This is the structure of the prophecy according to this proposal:

 

Amend your ways and your doings,

For if you thoroughly amend your ways and your doings, if you thoroughly execute justice between a man and his neighbor; if you oppress not the stranger, the fatherless, and the widow, and shed not innocent blood in this place, neither walk after other gods to your hurt;

And I will cause you to dwell in this place.

Then I will cause you to dwell in this place, in the land that I gave to your fathers, forever and ever.

Trust not in lying words,

Behold, you trust in lying words that cannot profit. Will you steal, murder, and commit adultery, and swear falsely, and burn incense to the Ba'al, and walk after gods whom you know not,

Saying: The Temple of the Lord, the Temple of the Lord, the Temple of the Lord are these.

and come and stand before Me in this house, which is called by My name, and say: We are delivered; that you may do all these abominations? Is this house, which is called by My name, become a den of robbers in your eyes? Behold, I Myself have seen it, says the Lord.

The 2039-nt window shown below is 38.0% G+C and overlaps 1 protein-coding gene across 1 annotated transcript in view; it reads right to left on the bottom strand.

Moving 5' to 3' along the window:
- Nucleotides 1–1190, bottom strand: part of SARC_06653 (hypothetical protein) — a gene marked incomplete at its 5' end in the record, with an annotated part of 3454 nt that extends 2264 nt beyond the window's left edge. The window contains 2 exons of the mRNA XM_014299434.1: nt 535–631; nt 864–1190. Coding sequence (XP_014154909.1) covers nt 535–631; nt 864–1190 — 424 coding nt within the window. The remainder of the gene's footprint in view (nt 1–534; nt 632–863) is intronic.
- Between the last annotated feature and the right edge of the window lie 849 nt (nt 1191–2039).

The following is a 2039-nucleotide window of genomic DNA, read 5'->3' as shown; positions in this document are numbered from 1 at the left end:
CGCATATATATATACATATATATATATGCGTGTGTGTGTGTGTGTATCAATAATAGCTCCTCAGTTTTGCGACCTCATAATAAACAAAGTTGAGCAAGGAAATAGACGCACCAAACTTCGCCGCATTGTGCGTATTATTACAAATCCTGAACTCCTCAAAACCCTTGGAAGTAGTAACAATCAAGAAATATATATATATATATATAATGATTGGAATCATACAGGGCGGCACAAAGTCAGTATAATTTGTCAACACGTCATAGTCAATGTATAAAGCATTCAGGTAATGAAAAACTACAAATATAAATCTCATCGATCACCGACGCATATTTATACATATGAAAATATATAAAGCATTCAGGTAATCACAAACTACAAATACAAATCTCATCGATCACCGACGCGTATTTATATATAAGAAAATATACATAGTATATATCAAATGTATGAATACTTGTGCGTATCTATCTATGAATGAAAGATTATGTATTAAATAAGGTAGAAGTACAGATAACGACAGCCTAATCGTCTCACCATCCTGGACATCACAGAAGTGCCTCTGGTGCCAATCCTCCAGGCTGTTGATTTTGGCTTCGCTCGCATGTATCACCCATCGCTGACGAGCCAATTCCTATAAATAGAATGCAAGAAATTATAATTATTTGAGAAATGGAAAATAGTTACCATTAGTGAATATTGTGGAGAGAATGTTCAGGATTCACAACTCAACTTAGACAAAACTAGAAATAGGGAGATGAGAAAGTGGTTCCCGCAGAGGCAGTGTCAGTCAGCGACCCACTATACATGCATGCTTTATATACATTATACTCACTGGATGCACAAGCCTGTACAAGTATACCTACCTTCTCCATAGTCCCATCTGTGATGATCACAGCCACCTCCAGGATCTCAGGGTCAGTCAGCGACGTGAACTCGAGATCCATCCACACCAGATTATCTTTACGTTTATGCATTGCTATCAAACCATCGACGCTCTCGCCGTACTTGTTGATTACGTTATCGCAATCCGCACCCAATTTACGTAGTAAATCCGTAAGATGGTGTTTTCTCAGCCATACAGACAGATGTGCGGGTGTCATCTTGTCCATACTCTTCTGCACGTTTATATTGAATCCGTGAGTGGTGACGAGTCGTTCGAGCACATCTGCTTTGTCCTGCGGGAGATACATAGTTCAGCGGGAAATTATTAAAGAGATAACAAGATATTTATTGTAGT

This doubled arrangement of verses is followed by a comparison that is drawn between Shilo and Jerusalem:

 

(12) But go now to My place which was in Shilo, where I set My name at the first, and see what I did to it for the wickedness of My people Israel.

(13) And now, because you have done all these deeds, says the Lord, and though I spoke to you, from morning till night, but you did not listen; and I called you, but you did not answer.

(14) Therefore will I do to this house, which is called by My name, and in which you trust, and the place which I gave to you and to your fathers, as I have done to Shilo.

(15) And I will cast you out of My sight, as I have cast out all your brothers, the whole seed of Ephraim.

 

Now that we have clarified the structure of the chapter, let us examine it in detail, point by point.

 

III. Introduction (1-2)

 

Let us consider first the two introductory verses:

 

(1) The word that came to Yirmeyahu from the Lord, saying:

(2) Stand in the gate of the Lord's house, and proclaim there this word, and say: Hear the word of the Lord, all Yehuda, that enter in at these gates to worship the Lord.

 

The prophecy opens with an unusual command to Yirmeyahu to stand at the gate of the Temple, and in that specific place proclaim the word of God.